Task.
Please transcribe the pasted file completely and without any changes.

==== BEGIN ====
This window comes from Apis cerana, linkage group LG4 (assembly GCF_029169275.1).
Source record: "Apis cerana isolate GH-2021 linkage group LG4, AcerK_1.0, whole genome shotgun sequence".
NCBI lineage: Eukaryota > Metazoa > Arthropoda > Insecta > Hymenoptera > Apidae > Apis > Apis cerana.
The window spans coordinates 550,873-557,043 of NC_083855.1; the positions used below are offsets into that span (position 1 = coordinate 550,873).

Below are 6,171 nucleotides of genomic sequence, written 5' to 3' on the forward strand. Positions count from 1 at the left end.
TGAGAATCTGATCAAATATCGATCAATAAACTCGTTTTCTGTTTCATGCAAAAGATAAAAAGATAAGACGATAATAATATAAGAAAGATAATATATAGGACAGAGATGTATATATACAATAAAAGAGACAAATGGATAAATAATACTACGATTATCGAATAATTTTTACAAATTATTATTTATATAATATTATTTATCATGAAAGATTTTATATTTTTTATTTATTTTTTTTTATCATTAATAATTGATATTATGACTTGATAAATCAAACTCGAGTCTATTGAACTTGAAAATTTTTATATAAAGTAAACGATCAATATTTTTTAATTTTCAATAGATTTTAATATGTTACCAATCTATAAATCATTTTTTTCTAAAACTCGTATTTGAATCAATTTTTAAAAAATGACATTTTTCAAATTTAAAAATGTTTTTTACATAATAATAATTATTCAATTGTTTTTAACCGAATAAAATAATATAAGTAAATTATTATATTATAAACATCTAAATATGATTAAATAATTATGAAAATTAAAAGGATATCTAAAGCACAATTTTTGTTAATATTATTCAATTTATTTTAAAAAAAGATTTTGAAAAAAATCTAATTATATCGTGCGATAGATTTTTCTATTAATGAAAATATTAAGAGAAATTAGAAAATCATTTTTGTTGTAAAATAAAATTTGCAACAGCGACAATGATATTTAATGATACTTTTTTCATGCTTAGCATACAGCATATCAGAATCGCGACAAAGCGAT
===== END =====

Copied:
This window comes from Apis cerana, linkage group LG4 (assembly GCF_029169275.1).
Source record: "Apis cerana isolate GH-2021 linkage group LG4, AcerK_1.0, whole genome shotgun sequence".
NCBI lineage: Eukaryota > Metazoa > Arthropoda > Insecta > Hymenoptera > Apidae > Apis > Apis cerana.
The window spans coordinates 550,873-557,043 of NC_083855.1; the positions used below are offsets into that span (position 1 = coordinate 550,873).

Below are 6,171 nucleotides of genomic sequence, written 5' to 3' on the forward strand. Positions count from 1 at the left end.
TGAGAATCTGATCAAATATCGATCAATAAACTCGTTTTCTGTTTCATGCAAAAGATAAAAAGATAAGACGATAATAATATAAGAAAGATAATATATAGGACAGAGATGTATATATACAATAAAAGAGACAAATGGATAAATAATACTACGATTATCGAATAATTTTTACAAATTATTATTTATATAATATTATTTATCATGAAAGATTTTATATTTTTTATTTATTTTTTTTTATCATTAATAATTGATATTATGACTTGATAAATCAAACTCGAGTCTATTGAACTTGAAAATTTTTATATAAAGTAAACGATCAATATTTTTTAATTTTCAATAGATTTTAATATGTTACCAATCTATAAATCATTTTTTTCTAAAACTCGTATTTGAATCAATTTTTAAAAAATGACATTTTTCAAATTTAAAAATGTTTTTTACATAATAATAATTATTCAATTGTTTTTAACCGAATAAAATAATATAAGTAAATTATTATATTATAAACATCTAAATATGATTAAATAATTATGAAAATTAAAAGGATATCTAAAGCACAATTTTTGTTAATATTATTCAATTTATTTTAAAAAAAGATTTTGAAAAAAATCTAATTATATCGTGCGATAGATTTTTCTATTAATGAAAATATTAAGAGAAATTAGAAAATCATTTTTGTTGTAAAATAAAATTTGCAACAGCGACAATGATATTTAATGATACTTTTTTCATGCTTAGCATACAGCATATCAGAATCGCGACAAAGCGAT